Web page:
Sign in with your email address username.


PM dodges evidence to take tilt at windmills

Prime Minister Tony Abbott has linked wind farms to adverse health effects despite the lack of scientific evidence to back the claim.

Declaring that he would like to see the number of wind generators around the country cut, Mr Abbott told Sydney broadcaster Alan Jones that he understood the concerns of those who complained inaudible low frequency sound generated by wind farms caused headaches, nausea, sleeplessness and other health problems.

“I do take your point about the potential health impact of these things,” the Prime Minister said. “When I have been up close to these wind farms, not only are they visually awful, but they make a lot of noise.”

Mr Abbott made his comments just days after acoustic experts told a Senate inquiry there was no evidence that people were physically affected by low-frequency sound like that emitted by wind turbines.

Members of the Association of Australian Acoustic Consultants told the Senate inquiry into wind turbines on 10 June that several studies detected no perceivable physical reaction to so-called infrasound.

“We can measure the level of infrasound in a windfarm, and we know what that level is, and we can measure it inside rooms, and that has been done on a number of occasions,” Chair of the AAAC’s windfarm subcommittee, Chris Turnbull, said.

“If we replicate that level at the same character, and the same frequencies, that person is essentially exposed to the same level of infrasound in terms of character and level [as a windfarm],” he said. “To date, all of the studies have suggested that there is no reaction to that level of infrasound.”

The testimony came weeks after the National Health and Medical Research Council released the results of a three-year investigation involving the review of more than 4000 papers that concluded there “is currently no consistent evidence that wind farms cause adverse effects in humans”.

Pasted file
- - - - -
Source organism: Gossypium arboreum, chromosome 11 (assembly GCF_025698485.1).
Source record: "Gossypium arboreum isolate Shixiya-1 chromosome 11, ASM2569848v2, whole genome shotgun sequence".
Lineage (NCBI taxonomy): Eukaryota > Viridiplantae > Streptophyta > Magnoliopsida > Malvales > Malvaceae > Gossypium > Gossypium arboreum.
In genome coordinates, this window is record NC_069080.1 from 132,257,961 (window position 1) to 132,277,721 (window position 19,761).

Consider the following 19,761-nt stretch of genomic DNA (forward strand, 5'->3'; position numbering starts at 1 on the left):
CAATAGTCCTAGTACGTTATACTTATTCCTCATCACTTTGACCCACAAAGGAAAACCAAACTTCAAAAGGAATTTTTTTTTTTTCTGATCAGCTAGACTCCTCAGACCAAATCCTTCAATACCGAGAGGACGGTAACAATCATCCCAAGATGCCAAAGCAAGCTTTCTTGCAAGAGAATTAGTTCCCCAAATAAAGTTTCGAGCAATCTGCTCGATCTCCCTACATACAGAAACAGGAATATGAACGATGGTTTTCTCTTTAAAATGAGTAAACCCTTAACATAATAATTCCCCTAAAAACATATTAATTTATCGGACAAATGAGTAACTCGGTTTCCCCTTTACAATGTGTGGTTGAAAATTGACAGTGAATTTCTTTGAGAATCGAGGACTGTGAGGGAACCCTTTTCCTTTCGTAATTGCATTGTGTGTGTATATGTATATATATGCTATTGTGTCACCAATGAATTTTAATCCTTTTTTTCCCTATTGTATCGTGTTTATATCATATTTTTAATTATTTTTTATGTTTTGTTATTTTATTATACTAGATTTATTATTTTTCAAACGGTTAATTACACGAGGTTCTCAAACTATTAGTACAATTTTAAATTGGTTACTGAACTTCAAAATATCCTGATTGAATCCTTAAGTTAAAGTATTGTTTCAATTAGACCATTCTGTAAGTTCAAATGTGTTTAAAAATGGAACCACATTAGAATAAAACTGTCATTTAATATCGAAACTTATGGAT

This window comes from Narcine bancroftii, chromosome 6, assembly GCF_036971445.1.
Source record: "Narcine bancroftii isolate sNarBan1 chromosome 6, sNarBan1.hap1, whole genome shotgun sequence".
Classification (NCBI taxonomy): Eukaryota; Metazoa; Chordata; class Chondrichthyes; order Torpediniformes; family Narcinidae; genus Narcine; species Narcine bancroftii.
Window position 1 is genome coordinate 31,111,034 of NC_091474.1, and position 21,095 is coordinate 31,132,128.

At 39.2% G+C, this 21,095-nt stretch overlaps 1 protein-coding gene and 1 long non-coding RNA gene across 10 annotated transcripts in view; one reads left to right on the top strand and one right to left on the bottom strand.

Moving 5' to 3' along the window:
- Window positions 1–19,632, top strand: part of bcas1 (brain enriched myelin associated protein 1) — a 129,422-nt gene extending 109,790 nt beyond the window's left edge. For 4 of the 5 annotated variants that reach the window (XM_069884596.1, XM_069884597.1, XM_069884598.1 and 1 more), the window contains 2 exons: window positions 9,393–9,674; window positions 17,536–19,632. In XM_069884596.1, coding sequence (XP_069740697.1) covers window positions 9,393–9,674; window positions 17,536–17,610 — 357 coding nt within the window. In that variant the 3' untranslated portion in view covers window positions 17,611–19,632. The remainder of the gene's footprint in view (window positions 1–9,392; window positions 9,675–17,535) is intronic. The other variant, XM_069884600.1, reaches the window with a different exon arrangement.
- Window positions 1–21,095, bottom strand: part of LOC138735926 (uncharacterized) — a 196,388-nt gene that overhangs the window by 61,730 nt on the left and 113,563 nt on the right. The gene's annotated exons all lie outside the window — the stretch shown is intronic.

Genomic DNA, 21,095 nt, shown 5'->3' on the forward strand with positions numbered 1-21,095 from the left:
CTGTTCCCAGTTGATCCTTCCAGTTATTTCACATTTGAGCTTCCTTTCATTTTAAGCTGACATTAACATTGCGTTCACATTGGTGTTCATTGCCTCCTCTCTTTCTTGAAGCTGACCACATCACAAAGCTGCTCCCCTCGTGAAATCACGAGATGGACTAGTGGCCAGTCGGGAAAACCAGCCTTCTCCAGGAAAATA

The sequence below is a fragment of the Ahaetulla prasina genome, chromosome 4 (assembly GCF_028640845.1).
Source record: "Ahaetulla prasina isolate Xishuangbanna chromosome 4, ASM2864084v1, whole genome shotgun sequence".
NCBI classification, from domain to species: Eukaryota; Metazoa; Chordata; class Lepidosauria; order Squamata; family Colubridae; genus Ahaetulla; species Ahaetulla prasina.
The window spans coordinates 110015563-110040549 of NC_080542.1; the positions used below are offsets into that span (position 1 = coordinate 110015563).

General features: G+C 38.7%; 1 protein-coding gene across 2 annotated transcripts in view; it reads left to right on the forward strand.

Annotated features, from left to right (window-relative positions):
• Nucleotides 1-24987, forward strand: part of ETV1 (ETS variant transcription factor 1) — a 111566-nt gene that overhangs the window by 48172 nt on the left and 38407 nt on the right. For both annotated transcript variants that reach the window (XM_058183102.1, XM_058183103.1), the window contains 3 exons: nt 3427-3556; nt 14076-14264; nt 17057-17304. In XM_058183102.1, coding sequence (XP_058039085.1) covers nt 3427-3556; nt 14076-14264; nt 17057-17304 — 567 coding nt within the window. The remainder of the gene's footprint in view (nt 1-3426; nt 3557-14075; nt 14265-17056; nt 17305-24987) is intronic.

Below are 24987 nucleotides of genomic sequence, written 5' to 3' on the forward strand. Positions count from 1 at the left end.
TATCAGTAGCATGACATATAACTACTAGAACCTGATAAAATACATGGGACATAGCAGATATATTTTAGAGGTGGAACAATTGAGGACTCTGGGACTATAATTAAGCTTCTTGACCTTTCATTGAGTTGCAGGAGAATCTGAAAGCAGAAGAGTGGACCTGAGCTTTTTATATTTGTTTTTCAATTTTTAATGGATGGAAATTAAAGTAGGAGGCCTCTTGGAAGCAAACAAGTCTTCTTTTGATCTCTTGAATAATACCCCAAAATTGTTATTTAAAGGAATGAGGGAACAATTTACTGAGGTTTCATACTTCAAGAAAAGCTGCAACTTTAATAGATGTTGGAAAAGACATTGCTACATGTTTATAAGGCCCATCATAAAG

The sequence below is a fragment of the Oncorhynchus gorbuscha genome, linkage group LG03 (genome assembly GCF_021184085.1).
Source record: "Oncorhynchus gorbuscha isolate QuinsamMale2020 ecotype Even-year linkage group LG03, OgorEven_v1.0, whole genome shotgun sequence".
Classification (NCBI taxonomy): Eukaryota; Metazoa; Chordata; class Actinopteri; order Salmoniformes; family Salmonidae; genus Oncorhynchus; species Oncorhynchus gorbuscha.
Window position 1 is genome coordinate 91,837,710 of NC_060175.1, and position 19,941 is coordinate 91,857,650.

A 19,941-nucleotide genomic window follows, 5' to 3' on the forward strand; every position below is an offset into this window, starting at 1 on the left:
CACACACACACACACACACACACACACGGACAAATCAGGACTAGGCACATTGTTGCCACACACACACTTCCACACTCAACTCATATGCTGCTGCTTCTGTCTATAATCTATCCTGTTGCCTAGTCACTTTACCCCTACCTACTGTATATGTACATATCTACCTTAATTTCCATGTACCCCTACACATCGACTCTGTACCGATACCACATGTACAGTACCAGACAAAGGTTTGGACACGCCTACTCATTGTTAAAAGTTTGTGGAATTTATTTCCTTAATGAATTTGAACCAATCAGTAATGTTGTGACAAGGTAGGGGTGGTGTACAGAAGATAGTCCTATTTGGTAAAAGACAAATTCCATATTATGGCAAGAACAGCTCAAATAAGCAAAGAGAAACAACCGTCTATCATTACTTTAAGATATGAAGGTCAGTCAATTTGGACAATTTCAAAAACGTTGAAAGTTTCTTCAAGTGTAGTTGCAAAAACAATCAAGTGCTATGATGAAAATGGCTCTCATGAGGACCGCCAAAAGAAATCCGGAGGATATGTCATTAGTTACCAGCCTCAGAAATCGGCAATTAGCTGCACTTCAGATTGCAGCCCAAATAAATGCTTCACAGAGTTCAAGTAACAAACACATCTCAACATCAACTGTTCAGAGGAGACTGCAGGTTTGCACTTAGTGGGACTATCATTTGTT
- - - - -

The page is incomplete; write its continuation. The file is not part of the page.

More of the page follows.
“Overall, the body of evidence that directly examined wind farms and their potential health effects was small and of poor quality,” the NHMRC reported. “There is consistent by poor quality evidence that wind farm noise is associated with annoyance, as well as less consistent, poor quality direct evidence of an association between sleep disturbance and wind farm noise.”

The Council’s conclusions follow an exhaustive process involving the use of independent reviewers to scrutinise the NHMRC’s methodology in reviewing the scientific literature and evidence, as well as public consultations and a revised and updated literature review.

They echo the AMA’s own conclusion that there is no evidence to back assertions that wind farms cause headaches, dizziness, tachycardia or other health problems.

In a Position Statement released last year, the AMA said that if wind farms did directly cause adverse health effects, there would be a much stronger correlation between reports of symptoms and proximity to wind farms than currently existed.

The AMA Position Statement on Wind Farms and Health 2014, which can be viewed at position-statement/wind-farms-and-health-2014, concluded that “available Australian and international evidence does not support the view that the…sound generated by wind farms…causes adverse health effects”.

The NHMRC, however, has not closed the book on the issue, indicating that further research into the possible health effects of wind farms on people within 1500 metres “is warranted”.

The latest furore over the health effects of wind farms has come just weeks after the Government negotiated a cut in the Renewable Energy Target (RET) from 41,000 to 33,000 gigawatt hours.

Mr Abbott lamented that the Government had been unable to secure an even deeper reduction, which was arrived at following months of haggling between the major parties that destabilised the renewable energy industry and deterred investors.

“What we did recently in the Senate was reduce…capital R-E-D-U-C-E, the number of these things that we are going to get in the future,” the Prime Minister said, “I would frankly have liked to have reduced the number a lot more, but we got the best deal we could out of the Senate, and if we hadn’t had a deal…we would have been stuck with even more of these things.”

Adrian Rollins